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It seemed like a good idea at the time

So, I have written a book. An actual, 55,000 word, drafted, rewritten, revised and now finished book that I’ve even had edited properly. I feel like celebrating!

It seemed like a good idea at the time

But what is it actually about? I hear you cry.

It’s about coffee and about life, but most of all it’s about the often grim realities of entrepreneurship. There are many, many less-than-glamorous aspects of starting your own business that few people ever tell you about.

Business biographies are written about successful companies and by inspirational leaders. But have you ever wondered what becomes of those that don’t make it? This memoir is about what happens when you take the leap, seize the day and follow your dreams, and then discover it really isn’t as easy as all that, you haven’t got any money, your landlord is an idiot, you haven’t slept in several years and you still have to clean toilets.

Right now, I am undecided whether to continue hunting for a traditional publisher, or whether to take another leap into the unknown and self-publish it. If this piques your interest and you’d like to be a ‘beta-reader’ for me, please get in touch!

(And for any publishers reading this, nudge-nudge, wink wink…)

More details are on my website.

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Posted by on April 11, 2017 in Uncategorized

 

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Cafe (owners) Culture

No doubt the most fun part of my Phd to me was the ethnography. I may have graduated from the Geography department, but I was, and still am an anthropologist at heart. People fascinate me, and investigating my imagined/constructed “coffee cultures” around the little brown beans was amazingly interesting. Much has been written about ‘cafe culture’, particularly European cafe culture, and also the atmosphere and environments which coffee shops attempt to create for their customers. There are also the stereotypes: the hipster barista in various guises, the underemployed arts graduates in green aprons or the old men on ‘coffee row’ in Saskatchewan for instance. I concentrated on producer ethnographies and the cultures that grew up around the less visible parts of the coffee production process – the farmers, cuppers and roasters.

What I neglected during my fieldwork was Cafe Owners Culture – what sort of people open coffee shops? What motivates them? Now I have joined the ranks of Coffee Shop Owners properly, I hope I am more qualified to answer that. In my experience so far, coffee shop owners seem to fall into four rough categories:

  1. Corporate investors who acquire coffee shops as little piggy banks and let someone else do the hard graft in the actual cafes,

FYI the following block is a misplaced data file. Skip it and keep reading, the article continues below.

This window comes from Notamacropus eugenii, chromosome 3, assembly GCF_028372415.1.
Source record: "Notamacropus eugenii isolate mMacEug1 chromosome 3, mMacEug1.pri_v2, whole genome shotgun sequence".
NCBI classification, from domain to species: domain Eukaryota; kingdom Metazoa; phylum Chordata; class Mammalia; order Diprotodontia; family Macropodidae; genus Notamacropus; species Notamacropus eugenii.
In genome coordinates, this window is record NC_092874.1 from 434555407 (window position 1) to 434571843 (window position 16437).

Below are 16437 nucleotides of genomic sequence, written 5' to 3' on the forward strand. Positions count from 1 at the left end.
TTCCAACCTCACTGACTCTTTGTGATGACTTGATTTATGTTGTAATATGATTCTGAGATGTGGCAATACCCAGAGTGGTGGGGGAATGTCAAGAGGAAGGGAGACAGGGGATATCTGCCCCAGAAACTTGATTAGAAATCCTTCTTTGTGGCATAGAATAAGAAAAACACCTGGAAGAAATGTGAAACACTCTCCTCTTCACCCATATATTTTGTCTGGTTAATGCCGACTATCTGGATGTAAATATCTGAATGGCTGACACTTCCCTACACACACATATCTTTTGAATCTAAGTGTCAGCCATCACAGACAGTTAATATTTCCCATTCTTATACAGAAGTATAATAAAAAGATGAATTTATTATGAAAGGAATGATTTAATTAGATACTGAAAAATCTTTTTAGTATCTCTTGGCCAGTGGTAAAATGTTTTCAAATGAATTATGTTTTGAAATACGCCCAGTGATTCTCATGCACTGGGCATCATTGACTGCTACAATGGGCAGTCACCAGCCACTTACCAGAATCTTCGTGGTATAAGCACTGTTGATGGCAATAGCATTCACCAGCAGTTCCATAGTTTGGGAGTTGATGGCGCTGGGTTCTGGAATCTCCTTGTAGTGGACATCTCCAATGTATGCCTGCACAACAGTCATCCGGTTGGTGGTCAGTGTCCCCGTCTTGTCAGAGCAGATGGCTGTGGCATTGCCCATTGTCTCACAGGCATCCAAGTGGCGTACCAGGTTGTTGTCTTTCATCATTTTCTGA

2. Passionate coffee connoisseurs and geeks who want a place to showcase their knowledge and skills and maybe educate the consumers,
  3. Fired up entrepreneurs who think that coffee shops represent a low risk, easy start up opportunity, or
  4. Lifestylers who want an idyllic, fun little business that gives them freedom and a more healthy work-life balance

For the record, since this post is now getting rather judgemental, I think I fall somewhere between the second and fourth types. I am rapidly learning the hard way that none of these types seem to really succeed. Just because I know a lot about coffee and how to make it, doesn’t mean I necessarily know how to make it make money. Conversely, in such a crowded market, passion, personality and knowledge are essential to make your coffee shop stand out. Coffee shops are not ‘easy money’ for the investors either because although profit margins on lattes are eye-wateringly high, so too are the overheads on the perfect location and the wage bill for passionate, talented staff.

As for the Lifestylers… well, if I am honest, the yearning for something that’s *mine*, that I am free to try out my own ideas in, being my own boss, and wanting a business that I can fit around my family are my main motivations. Since the PhD I have swapped tedious Theories of Human Geography journals for insipid entrepreneurial books and How To guides about setting up coffee shops. A worrying number of them are written by people who haven’t actually done it themselves. Of those who have – and there are some great, inspirational examples out there amongst the tripe – all warn against doing it for ‘the lifestyle’. I wholeheartedly agree. I am my own boss, and I wouldn’t want it any other way but it comes at a huge price. I have been able to engineer my business around my family to some extent, but that just involves bringing my kids to work, not lessening my work load to spend time with my kids. The old and now internet-famous quote about entrepreneurship is very true; that entrepreneurs work 80 hours a week to avoid working 40 hours for someone else. Making a living from a start-up coffee shop business is a hugely difficult, exhausting and stressful challenge, mistakes are inevitable and incredibly easy to make, and the failure rate is frighteningly high. Far from giving you a comfortable life, it takes over your life entirely!

Every single coffee entrepreneur book that I’ve come across so far has been written by someone who has succeeded. My cafe owning journey is not over yet, and I may still succeed, but I am writing my own entrepreneurs’ book already. It’s called “It seemed a good idea at the time” and it is “inspirational” only in that I am still standing and for the most part, still sane and smiling. It is what *not* to do when starting a coffee business, and those stories need to be told, from every part of the cafe owners culture.

 
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Posted by on January 14, 2016 in Uncategorized

 

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